New Zealand Journal of Ecology (2006) 30(3): 357- 370

Vegetation on the edge: a gradient analysis of the riparian zone, Poerua River, New Zealand

Research Article
C. J. Miller 1,2
  1. Department of Conservation, Hokitika, New Zealand
  2. Current address: CSIRO Sustainable Ecosystems, 306 Carmody Rd, St Lucia, QLD 4067, Australia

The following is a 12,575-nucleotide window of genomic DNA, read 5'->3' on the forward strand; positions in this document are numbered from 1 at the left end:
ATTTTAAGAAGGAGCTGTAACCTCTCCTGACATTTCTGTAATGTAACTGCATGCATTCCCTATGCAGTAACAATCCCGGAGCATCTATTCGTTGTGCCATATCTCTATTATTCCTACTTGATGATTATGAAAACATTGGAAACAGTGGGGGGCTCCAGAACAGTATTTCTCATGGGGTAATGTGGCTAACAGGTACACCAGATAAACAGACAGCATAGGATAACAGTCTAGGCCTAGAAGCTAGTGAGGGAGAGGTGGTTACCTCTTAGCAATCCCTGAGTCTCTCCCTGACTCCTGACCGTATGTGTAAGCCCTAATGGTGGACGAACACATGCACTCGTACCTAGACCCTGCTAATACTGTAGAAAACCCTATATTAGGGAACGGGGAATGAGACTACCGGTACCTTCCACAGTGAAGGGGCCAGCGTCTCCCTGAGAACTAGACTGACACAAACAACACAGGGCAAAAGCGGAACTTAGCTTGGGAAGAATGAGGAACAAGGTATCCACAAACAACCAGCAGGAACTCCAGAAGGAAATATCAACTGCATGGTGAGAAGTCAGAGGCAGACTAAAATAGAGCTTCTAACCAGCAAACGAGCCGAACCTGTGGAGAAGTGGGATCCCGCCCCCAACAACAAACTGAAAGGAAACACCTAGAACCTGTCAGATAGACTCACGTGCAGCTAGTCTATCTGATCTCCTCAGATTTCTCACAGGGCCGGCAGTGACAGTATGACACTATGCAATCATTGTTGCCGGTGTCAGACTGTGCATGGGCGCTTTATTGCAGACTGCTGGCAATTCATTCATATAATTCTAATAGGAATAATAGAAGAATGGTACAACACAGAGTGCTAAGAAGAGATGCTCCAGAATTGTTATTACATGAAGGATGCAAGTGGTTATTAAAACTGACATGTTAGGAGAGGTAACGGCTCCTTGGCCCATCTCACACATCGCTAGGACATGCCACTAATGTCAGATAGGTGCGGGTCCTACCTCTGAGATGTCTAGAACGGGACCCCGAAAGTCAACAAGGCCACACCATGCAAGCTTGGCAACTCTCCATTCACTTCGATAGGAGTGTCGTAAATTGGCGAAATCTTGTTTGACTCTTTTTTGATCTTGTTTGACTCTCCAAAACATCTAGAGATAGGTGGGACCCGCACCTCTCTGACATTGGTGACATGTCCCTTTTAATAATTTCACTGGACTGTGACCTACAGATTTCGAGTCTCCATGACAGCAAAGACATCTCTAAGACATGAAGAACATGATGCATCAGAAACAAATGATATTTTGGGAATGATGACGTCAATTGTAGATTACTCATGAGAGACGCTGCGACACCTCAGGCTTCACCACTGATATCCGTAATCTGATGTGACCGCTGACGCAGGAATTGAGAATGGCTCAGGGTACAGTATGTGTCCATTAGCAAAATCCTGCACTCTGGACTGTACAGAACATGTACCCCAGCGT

Forest vegetation patterns alongside the Poerua River, south Westland, were studied to determine whether a distinct riparian community could be defined either immediately adjacent to the river, or out to the limit of overbank flooding. Ten randomly located 100 m transects were established perpendicular to the river at each of two sites. Ground cover of alluvial sediment indicated that annual overbank flooding occurred up to 20 m into the forest (the flood zone). No significant difference in vascular plant species richness was found between the flood zone and non-flood zone at either site, however a significant difference in species richness was found between sites, and this was attributed to recent disturbance at the edge of one site. Detrended correspondence analysis separated plots by site and indicated a gradient of species change from the river’s edge to the ends of the transects. There were inconsistent differences in the densities and/or basal areas of trees and shrubs between sites and zones. No distinct band of vegetation was recognizable as a riparian zone alongside the Poerua River. Instead, there was evidence that edge processes had influenced vegetation patterns on a gradient away from the river, fluvial processes had eroded into, and influenced the vegetated edge, and historical disturbance events had had strong effects on vascular plant community composition. The riparian zone incorporates the whole floodplain and environmental management needs to take this into consideration.